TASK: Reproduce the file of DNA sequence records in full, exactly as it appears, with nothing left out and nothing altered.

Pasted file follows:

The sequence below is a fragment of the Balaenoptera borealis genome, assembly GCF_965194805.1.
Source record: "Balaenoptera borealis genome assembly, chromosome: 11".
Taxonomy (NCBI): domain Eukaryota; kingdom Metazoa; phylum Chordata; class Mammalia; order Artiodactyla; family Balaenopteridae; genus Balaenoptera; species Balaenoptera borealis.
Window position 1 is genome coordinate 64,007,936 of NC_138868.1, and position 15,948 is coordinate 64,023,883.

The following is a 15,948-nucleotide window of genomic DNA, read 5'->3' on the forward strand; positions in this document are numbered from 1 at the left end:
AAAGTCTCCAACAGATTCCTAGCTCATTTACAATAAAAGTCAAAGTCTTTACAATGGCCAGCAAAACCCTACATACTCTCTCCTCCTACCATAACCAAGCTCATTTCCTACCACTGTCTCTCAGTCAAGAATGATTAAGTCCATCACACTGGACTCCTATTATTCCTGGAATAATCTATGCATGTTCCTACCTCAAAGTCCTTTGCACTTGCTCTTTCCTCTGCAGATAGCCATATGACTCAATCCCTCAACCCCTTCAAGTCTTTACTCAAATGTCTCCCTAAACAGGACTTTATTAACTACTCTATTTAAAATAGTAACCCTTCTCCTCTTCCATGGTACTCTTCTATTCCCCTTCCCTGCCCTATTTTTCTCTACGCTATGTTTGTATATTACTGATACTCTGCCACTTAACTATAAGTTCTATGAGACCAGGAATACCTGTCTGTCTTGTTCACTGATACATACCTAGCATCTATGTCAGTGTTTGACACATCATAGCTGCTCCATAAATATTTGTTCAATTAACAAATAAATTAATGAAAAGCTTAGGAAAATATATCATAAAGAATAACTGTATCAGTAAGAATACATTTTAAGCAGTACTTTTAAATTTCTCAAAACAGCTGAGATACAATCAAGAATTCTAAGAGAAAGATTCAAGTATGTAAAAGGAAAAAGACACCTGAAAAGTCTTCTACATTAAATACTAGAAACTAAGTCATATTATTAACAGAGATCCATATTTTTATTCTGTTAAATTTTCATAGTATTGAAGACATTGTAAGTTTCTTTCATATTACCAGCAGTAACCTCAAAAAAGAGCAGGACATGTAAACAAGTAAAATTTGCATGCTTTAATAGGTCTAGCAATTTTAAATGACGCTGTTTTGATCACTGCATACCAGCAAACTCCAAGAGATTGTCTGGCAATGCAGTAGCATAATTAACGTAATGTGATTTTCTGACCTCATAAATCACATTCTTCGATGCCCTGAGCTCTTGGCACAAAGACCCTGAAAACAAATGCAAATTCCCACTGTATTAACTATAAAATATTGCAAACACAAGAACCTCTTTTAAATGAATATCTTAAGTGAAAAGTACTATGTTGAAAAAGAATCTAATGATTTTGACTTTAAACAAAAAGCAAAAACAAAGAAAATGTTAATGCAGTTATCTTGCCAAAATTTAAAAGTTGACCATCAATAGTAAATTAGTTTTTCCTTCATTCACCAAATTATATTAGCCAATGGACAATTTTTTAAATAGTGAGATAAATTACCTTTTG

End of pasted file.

The sequence below is a fragment of the Balaenoptera borealis genome, assembly GCF_965194805.1.
Source record: "Balaenoptera borealis genome assembly, chromosome: 11".
Taxonomy (NCBI): domain Eukaryota; kingdom Metazoa; phylum Chordata; class Mammalia; order Artiodactyla; family Balaenopteridae; genus Balaenoptera; species Balaenoptera borealis.
Window position 1 is genome coordinate 64,007,936 of NC_138868.1, and position 15,948 is coordinate 64,023,883.

The following is a 15,948-nucleotide window of genomic DNA, read 5'->3' on the forward strand; positions in this document are numbered from 1 at the left end:
AAAGTCTCCAACAGATTCCTAGCTCATTTACAATAAAAGTCAAAGTCTTTACAATGGCCAGCAAAACCCTACATACTCTCTCCTCCTACCATAACCAAGCTCATTTCCTACCACTGTCTCTCAGTCAAGAATGATTAAGTCCATCACACTGGACTCCTATTATTCCTGGAATAATCTATGCATGTTCCTACCTCAAAGTCCTTTGCACTTGCTCTTTCCTCTGCAGATAGCCATATGACTCAATCCCTCAACCCCTTCAAGTCTTTACTCAAATGTCTCCCTAAACAGGACTTTATTAACTACTCTATTTAAAATAGTAACCCTTCTCCTCTTCCATGGTACTCTTCTATTCCCCTTCCCTGCCCTATTTTTCTCTACGCTATGTTTGTATATTACTGATACTCTGCCACTTAACTATAAGTTCTATGAGACCAGGAATACCTGTCTGTCTTGTTCACTGATACATACCTAGCATCTATGTCAGTGTTTGACACATCATAGCTGCTCCATAAATATTTGTTCAATTAACAAATAAATTAATGAAAAGCTTAGGAAAATATATCATAAAGAATAACTGTATCAGTAAGAATACATTTTAAGCAGTACTTTTAAATTTCTCAAAACAGCTGAGATACAATCAAGAATTCTAAGAGAAAGATTCAAGTATGTAAAAGGAAAAAGACACCTGAAAAGTCTTCTACATTAAATACTAGAAACTAAGTCATATTATTAACAGAGATCCATATTTTTATTCTGTTAAATTTTCATAGTATTGAAGACATTGTAAGTTTCTTTCATATTACCAGCAGTAACCTCAAAAAAGAGCAGGACATGTAAACAAGTAAAATTTGCATGCTTTAATAGGTCTAGCAATTTTAAATGACGCTGTTTTGATCACTGCATACCAGCAAACTCCAAGAGATTGTCTGGCAATGCAGTAGCATAATTAACGTAATGTGATTTTCTGACCTCATAAATCACATTCTTCGATGCCCTGAGCTCTTGGCACAAAGACCCTGAAAACAAATGCAAATTCCCACTGTATTAACTATAAAATATTGCAAACACAAGAACCTCTTTTAAATGAATATCTTAAGTGAAAAGTACTATGTTGAAAAAGAATCTAATGATTTTGACTTTAAACAAAAAGCAAAAACAAAGAAAATGTTAATGCAGTTATCTTGCCAAAATTTAAAAGTTGACCATCAATAGTAAATTAGTTTTTCCTTCATTCACCAAATTATATTAGCCAATGGACAATTTTTTAAATAGTGAGATAAATTACCTTTTG